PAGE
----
What our work did was realize this combination in a way that could be used for data analysis. We created the ingredients of this "bias model" explicitly in simulations. This circumvents the difficult calculations inherent to perturbation theories and we additionally gain the benefits of better small-scale modeling afforded by computer simulations.
We additionally circumvented the limitations of N-body simulations, the fact that they only provide predictions for a single Universe at a time while also being computationally demanding to run. We did this by leveraging a suite of simulations developed in an effort called the Aemulus Project to measure these ingredients for several different universes. Aemulus was a KIPAC-led project to run a very large number of high-resolution supercomputer simulations of the Universe. It consisted of 75 total simulations, with 47 different configurations of universes, chosen to correspond to values randomly spread across the possible universes allowed by current cosmic surveys.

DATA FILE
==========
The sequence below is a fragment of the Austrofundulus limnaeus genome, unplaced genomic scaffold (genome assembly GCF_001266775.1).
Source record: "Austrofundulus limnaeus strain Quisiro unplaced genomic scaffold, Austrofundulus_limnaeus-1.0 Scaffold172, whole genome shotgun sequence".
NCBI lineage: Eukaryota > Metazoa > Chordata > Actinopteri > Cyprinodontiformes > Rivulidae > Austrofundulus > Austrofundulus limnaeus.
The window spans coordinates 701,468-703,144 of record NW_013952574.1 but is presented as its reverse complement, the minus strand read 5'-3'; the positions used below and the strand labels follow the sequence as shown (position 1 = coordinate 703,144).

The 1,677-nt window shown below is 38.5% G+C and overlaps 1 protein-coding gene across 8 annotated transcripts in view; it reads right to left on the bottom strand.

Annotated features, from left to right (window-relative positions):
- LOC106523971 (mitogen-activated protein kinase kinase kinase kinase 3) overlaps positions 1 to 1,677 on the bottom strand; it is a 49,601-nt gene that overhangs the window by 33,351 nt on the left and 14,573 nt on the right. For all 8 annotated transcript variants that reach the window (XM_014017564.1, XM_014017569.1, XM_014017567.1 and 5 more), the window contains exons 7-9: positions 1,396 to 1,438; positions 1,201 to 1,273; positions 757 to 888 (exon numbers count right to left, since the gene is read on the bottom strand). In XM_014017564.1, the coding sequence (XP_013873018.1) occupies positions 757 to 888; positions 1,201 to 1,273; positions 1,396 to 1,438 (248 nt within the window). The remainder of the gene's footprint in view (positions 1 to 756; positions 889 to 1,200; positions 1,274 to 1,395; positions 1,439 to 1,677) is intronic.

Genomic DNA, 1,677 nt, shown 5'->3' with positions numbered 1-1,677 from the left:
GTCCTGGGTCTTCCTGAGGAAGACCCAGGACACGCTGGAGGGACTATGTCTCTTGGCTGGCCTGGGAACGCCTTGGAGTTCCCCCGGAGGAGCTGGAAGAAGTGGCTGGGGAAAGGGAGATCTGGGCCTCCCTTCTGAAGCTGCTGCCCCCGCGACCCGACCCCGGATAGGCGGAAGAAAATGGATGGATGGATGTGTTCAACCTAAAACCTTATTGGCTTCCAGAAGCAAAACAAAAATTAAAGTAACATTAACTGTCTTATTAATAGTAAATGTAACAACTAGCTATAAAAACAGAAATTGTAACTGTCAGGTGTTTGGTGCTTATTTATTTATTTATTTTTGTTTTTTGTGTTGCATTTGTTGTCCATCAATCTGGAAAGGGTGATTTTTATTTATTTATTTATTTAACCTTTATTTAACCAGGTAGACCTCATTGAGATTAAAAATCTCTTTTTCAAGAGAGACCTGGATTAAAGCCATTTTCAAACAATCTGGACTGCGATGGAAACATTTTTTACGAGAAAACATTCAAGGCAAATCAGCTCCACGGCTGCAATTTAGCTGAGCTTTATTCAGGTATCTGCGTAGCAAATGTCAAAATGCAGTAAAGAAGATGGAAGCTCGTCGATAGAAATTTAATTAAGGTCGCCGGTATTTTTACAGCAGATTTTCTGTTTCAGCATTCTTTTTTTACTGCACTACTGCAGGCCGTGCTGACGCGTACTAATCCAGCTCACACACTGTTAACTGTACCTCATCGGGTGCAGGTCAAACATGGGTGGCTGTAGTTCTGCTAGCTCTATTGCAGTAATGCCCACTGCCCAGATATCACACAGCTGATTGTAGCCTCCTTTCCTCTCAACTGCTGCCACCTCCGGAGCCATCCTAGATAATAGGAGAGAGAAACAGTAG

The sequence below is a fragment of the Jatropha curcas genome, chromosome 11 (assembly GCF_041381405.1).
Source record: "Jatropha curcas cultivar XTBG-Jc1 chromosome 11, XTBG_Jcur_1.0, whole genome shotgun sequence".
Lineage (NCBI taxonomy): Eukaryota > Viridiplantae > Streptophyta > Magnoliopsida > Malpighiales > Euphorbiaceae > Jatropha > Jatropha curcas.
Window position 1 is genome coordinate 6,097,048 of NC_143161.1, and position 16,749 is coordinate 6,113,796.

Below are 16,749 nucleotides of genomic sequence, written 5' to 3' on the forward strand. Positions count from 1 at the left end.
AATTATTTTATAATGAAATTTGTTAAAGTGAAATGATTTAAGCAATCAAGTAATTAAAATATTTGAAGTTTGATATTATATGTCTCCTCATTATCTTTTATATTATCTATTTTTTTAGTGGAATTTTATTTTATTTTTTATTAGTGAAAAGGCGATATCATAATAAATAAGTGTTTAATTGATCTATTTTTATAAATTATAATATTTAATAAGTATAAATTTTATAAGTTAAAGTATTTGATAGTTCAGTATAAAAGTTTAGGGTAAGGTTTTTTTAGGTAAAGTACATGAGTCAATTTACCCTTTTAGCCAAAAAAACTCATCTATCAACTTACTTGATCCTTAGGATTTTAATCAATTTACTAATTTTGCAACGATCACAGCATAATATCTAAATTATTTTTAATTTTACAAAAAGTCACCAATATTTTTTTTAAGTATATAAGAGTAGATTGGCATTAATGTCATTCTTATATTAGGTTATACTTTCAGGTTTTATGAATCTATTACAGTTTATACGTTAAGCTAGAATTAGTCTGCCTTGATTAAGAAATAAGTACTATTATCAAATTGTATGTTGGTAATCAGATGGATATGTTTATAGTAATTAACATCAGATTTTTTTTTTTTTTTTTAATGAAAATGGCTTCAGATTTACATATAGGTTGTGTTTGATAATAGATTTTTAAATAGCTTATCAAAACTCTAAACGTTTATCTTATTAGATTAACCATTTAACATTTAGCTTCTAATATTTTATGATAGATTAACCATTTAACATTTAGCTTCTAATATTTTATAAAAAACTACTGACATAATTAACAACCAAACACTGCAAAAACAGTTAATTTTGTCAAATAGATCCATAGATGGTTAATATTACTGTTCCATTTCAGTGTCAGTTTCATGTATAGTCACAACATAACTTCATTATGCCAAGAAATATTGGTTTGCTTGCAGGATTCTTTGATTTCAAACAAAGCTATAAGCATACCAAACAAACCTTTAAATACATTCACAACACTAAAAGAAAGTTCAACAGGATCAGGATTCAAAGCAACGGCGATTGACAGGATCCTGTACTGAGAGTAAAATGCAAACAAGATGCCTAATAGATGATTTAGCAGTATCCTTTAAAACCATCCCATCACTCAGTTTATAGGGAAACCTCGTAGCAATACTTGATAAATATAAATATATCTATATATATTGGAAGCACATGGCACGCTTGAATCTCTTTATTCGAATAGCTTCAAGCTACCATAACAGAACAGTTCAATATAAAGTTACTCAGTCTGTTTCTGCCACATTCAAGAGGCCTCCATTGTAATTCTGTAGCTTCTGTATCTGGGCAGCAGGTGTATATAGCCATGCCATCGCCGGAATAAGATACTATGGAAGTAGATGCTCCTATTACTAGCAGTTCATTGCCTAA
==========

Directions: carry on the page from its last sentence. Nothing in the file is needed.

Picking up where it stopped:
The idea behind this is that the statistics we measure from galaxy samples should change relatively smoothly as we step around in this space of allowed universes. If you have a representative sample of this space and use some fancy statistics, you can then build a model to fill in the blanks for universes which lie in between the simulations. This is precisely what we did, using a combination of several statistical techniques (primarily principal component analysis and polynomial chaos expansion).
The end result is a model for the statistical properties of galaxies and gravitational lensing that is highly accurate and precise (remember these terms?) in regimes previously not thought possible, while also being computationally efficient. To be more precise, while the pencil-and-paper models developed by Senatore could accurately describe the statistical correlations of the Universe at separations larger than 43 megaparsecs (Mpc), this hybrid technique seems to be able to model these same correlations down to scales of 15 Mpc! This is close to a factor of three improvement in modelling capacity.